Last month, we discussed four factors that increase a woman’s risk for back pain: a wider pelvis (resulting in greater pelvic instability due to knock-knee effect); breast size, mass, and weight; hormone levels and variability during menstruation and menopause; and adolescent growth spurts that can trigger idiopathic scoliosis three-times more commonly in women than men. We’ll continue the discussion this month…
During the first trimester (three months) of pregnancy, the fetus’ rapid growth combined with the hormonal, physical, and emotional changes that occur can be quite an adjustment! However, it’s during the second and third trimesters when an expectant mother’s risk for back pain can increase the most. During this time, the growth of the baby shifts the center of gravity forward, increasing the low back curve or “lordosis” to maintain balance. This new posture can create inflammation in the facet joints, the sacroiliac joints, and/or the coccyx (tailbone), which can result in pain and general discomfort. Common self-help approaches include ice or heat (ice is typically preferred over heat), rest, special cushions or supports, and specific exercises. Manual therapies provided in a chiropractic setting, like mobilization and/or manipulation, can also provide relief.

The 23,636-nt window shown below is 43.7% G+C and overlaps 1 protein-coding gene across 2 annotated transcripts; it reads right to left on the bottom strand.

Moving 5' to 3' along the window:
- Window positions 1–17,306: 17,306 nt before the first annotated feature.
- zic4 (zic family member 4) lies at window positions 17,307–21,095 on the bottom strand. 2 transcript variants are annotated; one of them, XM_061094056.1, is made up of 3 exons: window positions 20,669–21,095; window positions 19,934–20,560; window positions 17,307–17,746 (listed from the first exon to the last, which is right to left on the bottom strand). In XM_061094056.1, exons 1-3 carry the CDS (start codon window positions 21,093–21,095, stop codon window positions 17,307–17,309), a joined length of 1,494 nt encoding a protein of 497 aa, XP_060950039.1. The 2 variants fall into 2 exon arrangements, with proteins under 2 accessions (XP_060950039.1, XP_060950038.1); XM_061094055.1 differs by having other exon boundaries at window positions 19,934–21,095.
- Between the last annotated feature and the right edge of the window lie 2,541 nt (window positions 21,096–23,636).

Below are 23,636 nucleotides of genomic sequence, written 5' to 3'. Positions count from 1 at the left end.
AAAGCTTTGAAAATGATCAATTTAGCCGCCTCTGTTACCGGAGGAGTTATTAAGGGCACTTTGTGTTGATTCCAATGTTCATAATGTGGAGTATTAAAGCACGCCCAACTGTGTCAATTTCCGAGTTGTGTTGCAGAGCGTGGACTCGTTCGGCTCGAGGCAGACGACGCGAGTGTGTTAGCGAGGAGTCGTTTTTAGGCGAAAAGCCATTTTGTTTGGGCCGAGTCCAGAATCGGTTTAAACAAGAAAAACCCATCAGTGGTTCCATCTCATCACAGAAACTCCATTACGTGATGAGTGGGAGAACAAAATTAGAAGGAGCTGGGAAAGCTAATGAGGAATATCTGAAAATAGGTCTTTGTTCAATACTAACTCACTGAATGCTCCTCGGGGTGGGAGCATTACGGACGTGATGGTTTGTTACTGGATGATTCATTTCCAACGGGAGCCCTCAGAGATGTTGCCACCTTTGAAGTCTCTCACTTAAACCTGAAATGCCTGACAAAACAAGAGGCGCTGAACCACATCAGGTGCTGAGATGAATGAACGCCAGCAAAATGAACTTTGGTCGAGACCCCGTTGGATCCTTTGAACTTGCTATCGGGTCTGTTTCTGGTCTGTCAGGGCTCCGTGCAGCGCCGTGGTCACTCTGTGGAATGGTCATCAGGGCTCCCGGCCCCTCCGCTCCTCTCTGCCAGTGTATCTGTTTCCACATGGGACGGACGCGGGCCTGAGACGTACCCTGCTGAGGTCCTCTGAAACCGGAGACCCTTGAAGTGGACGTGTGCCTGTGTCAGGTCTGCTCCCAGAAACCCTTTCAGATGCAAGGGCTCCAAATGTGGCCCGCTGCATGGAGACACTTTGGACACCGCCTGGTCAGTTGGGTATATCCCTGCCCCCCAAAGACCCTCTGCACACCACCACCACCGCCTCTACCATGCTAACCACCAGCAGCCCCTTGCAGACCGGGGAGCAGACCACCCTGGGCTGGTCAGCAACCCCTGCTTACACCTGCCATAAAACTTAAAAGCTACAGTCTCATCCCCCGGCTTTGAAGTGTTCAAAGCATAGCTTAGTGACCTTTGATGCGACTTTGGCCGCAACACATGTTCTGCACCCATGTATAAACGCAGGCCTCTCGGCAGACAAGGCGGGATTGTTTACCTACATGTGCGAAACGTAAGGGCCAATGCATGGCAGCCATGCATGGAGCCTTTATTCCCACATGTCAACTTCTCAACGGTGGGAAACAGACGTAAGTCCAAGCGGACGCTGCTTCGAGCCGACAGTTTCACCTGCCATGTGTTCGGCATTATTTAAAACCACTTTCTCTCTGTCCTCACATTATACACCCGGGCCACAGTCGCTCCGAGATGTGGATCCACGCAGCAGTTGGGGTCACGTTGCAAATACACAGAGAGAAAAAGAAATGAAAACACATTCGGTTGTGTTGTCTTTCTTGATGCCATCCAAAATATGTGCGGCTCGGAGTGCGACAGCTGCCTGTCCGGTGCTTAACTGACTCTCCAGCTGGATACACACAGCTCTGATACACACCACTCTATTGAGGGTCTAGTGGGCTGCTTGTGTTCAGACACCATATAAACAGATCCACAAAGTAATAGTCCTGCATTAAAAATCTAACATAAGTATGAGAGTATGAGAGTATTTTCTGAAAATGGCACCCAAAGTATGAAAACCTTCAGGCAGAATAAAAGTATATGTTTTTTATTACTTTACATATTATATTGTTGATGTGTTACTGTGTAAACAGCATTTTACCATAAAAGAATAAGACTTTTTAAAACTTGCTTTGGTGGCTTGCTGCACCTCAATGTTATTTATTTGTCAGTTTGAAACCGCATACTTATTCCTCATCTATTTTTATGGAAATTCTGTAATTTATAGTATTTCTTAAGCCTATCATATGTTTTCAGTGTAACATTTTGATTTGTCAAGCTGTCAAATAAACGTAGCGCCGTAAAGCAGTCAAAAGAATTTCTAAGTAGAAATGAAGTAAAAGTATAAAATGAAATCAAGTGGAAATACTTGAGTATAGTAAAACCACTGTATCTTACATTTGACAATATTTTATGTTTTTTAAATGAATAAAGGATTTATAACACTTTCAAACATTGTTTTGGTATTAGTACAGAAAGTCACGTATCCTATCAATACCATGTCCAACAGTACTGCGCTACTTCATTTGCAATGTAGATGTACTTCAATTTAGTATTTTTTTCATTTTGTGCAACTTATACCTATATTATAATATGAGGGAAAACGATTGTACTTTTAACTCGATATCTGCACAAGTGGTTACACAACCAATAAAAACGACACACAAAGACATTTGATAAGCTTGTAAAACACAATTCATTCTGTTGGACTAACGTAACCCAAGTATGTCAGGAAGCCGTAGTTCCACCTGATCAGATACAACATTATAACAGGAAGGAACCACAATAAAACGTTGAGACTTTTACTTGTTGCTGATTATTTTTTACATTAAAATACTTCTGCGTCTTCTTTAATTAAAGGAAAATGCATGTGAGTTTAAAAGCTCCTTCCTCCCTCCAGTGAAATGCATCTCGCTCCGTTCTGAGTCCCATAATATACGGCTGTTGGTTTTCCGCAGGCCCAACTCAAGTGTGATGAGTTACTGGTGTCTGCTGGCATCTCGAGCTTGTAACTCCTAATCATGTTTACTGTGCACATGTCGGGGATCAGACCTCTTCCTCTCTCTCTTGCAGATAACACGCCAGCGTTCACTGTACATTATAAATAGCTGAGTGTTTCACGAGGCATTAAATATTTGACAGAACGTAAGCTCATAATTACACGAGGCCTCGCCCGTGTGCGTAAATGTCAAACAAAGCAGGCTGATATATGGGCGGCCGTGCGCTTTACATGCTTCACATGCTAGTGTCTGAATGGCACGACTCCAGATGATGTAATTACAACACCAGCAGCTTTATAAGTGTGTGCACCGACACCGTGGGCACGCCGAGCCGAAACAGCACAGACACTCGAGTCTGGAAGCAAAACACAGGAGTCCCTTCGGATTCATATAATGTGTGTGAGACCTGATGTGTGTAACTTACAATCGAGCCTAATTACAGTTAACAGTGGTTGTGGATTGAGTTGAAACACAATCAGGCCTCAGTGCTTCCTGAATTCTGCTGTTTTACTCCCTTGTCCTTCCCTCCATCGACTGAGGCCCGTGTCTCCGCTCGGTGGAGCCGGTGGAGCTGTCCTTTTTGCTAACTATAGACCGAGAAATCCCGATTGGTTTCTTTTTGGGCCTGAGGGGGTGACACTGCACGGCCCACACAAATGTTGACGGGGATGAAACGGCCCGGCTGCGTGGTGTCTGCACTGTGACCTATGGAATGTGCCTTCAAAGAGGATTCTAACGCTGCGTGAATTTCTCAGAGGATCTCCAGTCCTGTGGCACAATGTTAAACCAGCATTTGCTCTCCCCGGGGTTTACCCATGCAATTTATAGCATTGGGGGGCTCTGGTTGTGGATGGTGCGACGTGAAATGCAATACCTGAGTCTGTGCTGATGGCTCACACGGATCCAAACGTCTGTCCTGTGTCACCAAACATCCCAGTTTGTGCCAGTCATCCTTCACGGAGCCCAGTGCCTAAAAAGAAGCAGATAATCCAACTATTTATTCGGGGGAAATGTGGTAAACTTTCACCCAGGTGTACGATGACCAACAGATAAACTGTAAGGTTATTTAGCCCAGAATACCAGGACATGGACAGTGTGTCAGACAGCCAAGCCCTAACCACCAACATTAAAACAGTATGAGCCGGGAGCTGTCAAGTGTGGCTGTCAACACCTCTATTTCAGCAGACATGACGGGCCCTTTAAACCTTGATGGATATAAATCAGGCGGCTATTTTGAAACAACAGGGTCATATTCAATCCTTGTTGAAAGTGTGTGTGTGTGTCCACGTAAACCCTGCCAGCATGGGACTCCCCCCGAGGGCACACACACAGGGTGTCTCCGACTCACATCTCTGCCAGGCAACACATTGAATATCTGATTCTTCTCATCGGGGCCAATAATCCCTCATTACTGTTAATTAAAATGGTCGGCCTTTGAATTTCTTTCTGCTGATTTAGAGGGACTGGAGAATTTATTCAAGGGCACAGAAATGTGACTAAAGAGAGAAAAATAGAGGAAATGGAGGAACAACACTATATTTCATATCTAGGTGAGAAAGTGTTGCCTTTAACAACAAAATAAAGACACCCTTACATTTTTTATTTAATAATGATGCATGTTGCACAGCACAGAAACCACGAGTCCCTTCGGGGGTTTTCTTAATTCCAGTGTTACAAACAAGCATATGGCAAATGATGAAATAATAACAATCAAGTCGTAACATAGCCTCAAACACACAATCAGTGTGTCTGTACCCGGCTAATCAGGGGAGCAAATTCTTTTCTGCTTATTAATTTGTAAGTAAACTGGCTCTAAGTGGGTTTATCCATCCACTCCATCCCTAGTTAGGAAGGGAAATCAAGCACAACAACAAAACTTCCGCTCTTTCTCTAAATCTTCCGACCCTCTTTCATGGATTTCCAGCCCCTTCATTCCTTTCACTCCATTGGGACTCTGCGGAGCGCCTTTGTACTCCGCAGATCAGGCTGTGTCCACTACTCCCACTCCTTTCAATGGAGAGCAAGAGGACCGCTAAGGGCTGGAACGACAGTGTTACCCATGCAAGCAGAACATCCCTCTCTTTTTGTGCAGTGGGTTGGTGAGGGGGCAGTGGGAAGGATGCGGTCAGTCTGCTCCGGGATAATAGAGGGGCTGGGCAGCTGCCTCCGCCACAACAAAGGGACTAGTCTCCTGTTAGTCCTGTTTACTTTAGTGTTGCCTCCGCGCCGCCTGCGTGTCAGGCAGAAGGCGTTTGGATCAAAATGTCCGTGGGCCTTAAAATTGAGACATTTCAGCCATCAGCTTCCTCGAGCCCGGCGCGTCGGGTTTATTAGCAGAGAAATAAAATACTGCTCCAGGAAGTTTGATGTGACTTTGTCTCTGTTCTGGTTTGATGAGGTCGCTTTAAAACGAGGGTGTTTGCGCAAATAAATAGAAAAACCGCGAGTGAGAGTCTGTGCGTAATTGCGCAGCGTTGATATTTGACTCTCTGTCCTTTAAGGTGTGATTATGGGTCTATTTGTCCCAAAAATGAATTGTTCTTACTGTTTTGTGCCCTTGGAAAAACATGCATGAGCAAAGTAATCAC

Though the mechanism may not be fully understood, women who have undergone menopause have an elevated risk for reduced bone density, which is called osteopenia. You may be more familiar with the term osteoporosis, which describes a fracture that occurs in the presence of reduced bone mass. Management can be successful with non-surgical approaches. However, if non-surgical approaches fail, a doctor may recommend a procedure, called kyphoplasty, in which he or she injects a cement-like substance into the fractured vertebral body.
Another factor that can increase a woman’s risk for back pain is wearing high heels. A 2015 study found that wearing heels over two inches tall (or ~50mm) can increase the curve of the lumbar spine by about ten degrees, placing added pressure on the two lower lumbar disks (L5/S1 and L4/L5). This may be one explanation as to why low back pain complaints are more common among women who regularly wear high heels compared with those who do not. Additionally, other studies have shown that wearing heels also alters the curvature of the thoracic and cervical spine, which can increase the wearer’s risk for neck and upper back problems.